The MTA’s biggest money pit

The MTA’s biggest money pit

With the beginning of LIRR service into Grand Central Terminal nonetheless at the very least 4 years off, the estimated value of the mission final week jumped one other $1 billion, to $11 billion and sure nonetheless rising.

Early estimates had the East Facet Entry job operating $2.2 billion and ending by 2009. And MTA board member Scott Rechler says, “I wouldn’t be stunned if we see extra value overruns.”

No, present MTA administration isn’t guilty for this mess. However the company’s leaders have but to point out they’re altering the tradition that produced it. A tradition that solely found, years into the mission, that it was paying 200 further employees who had no precise duties (out of 900 complete) round $1,000 a day every on the East Facet Entry mission.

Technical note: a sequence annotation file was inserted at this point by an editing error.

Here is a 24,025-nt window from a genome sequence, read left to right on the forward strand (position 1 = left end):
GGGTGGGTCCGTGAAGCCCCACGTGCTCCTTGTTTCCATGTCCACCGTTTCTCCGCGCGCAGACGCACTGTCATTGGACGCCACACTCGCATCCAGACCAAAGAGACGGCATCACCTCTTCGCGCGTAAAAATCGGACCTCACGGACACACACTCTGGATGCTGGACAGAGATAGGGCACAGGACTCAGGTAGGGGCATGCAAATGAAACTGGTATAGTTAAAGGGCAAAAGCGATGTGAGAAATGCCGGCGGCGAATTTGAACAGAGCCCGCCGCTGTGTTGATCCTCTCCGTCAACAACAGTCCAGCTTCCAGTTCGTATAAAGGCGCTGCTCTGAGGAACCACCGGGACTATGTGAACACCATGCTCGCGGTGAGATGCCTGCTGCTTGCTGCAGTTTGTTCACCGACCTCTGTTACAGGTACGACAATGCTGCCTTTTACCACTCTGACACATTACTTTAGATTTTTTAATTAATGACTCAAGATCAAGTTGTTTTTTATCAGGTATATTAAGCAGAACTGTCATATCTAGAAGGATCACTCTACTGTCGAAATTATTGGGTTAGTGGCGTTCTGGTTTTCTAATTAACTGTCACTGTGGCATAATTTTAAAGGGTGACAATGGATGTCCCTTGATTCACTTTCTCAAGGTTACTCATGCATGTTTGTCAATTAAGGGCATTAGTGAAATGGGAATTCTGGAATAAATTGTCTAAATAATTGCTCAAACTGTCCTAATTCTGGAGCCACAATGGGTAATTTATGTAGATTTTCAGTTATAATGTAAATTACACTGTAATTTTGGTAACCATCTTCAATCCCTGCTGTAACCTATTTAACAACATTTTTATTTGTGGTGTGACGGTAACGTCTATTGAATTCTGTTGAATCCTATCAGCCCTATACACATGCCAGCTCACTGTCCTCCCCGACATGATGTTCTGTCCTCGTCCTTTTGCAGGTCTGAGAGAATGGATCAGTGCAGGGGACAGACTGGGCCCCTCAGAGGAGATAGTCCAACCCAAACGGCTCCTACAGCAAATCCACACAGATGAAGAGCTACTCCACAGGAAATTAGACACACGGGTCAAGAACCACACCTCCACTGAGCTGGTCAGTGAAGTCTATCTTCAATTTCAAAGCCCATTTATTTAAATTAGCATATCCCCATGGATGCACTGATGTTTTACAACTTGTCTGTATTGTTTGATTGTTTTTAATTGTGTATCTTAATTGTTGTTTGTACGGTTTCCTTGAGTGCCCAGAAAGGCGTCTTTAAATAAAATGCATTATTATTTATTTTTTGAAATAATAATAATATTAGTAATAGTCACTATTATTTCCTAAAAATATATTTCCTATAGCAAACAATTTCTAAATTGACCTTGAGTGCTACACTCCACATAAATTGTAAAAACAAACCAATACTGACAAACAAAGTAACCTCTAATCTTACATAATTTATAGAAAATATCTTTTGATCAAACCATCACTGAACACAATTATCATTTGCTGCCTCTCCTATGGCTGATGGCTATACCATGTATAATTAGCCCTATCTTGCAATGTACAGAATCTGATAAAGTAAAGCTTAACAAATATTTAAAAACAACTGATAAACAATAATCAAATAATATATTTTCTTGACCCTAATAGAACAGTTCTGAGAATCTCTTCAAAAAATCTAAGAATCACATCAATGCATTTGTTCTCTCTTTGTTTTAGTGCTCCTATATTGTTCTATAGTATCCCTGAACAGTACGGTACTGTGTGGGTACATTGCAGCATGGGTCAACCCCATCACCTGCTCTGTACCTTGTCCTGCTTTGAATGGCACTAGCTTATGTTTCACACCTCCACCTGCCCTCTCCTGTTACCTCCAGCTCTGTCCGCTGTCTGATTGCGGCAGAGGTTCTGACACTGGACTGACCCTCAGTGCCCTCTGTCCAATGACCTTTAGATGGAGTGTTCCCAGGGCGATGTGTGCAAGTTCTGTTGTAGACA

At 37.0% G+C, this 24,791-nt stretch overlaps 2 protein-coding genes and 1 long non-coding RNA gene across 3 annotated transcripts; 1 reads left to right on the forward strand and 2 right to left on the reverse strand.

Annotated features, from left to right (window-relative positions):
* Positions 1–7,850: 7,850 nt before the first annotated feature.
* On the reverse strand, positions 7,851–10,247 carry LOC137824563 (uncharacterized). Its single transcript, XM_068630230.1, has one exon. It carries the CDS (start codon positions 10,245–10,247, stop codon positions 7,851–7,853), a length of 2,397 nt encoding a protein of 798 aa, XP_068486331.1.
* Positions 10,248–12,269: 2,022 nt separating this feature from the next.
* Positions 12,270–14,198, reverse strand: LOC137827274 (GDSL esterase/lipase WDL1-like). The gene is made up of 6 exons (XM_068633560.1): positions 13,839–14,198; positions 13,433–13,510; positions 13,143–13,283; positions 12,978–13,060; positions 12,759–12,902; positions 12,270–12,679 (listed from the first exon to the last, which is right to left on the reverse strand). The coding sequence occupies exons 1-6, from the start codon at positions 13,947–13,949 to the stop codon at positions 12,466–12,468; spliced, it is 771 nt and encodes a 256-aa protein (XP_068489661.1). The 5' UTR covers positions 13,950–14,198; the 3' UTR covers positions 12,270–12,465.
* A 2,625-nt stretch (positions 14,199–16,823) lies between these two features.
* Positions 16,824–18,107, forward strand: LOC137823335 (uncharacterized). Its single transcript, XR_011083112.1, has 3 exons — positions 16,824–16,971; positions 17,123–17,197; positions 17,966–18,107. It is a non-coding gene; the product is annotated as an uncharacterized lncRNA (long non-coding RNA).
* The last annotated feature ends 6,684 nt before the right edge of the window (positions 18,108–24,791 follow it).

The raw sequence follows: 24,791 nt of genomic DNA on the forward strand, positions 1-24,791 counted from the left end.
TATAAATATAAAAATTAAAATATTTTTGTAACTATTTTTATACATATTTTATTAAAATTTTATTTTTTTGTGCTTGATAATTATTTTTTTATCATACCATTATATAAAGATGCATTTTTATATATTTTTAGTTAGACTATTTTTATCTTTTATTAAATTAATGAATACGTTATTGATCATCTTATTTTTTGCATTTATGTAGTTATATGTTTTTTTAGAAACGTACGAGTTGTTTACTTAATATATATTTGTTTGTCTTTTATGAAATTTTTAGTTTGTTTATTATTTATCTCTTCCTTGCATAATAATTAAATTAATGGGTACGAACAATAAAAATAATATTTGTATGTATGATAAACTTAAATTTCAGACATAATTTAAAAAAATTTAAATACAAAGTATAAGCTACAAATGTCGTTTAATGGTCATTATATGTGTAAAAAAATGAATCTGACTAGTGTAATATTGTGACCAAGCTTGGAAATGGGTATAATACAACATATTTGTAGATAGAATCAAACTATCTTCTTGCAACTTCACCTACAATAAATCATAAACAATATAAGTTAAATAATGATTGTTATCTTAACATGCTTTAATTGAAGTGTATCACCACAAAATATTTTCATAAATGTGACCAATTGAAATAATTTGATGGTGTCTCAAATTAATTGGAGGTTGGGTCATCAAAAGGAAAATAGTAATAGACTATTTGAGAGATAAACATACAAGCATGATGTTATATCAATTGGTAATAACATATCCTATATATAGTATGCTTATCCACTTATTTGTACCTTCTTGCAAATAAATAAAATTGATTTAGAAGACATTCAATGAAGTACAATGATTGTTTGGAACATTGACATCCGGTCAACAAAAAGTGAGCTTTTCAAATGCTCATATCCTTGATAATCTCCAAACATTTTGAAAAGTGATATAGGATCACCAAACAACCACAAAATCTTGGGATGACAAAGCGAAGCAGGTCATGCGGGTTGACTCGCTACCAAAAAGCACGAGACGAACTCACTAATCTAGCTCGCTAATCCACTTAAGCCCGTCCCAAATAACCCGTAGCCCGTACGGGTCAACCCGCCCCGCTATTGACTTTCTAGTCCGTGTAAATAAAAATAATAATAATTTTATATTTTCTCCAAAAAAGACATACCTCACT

As a landmark New York Instances investigation confirmed final yr, the MTA’s development prices are far, far increased than even these in such equally high-cost, union-friendly cities as London and Paris, and 7 instances the world common for comparable city tasks.

The additional billions needlessly squandered on the East Facet Entry cash pit, and on the Second Avenue Subway, have sucked money from different transit priorities — comparable to monitor and sign repairs and upgrades.

Subsequent time your subway or commuter practice is held up mysteriously for what looks as if perpetually, use the time to think about this: The MTA has but to publicly identify a single supervisor, and even former supervisor, who bears blame for all this.

Some tradition, isn’t it?

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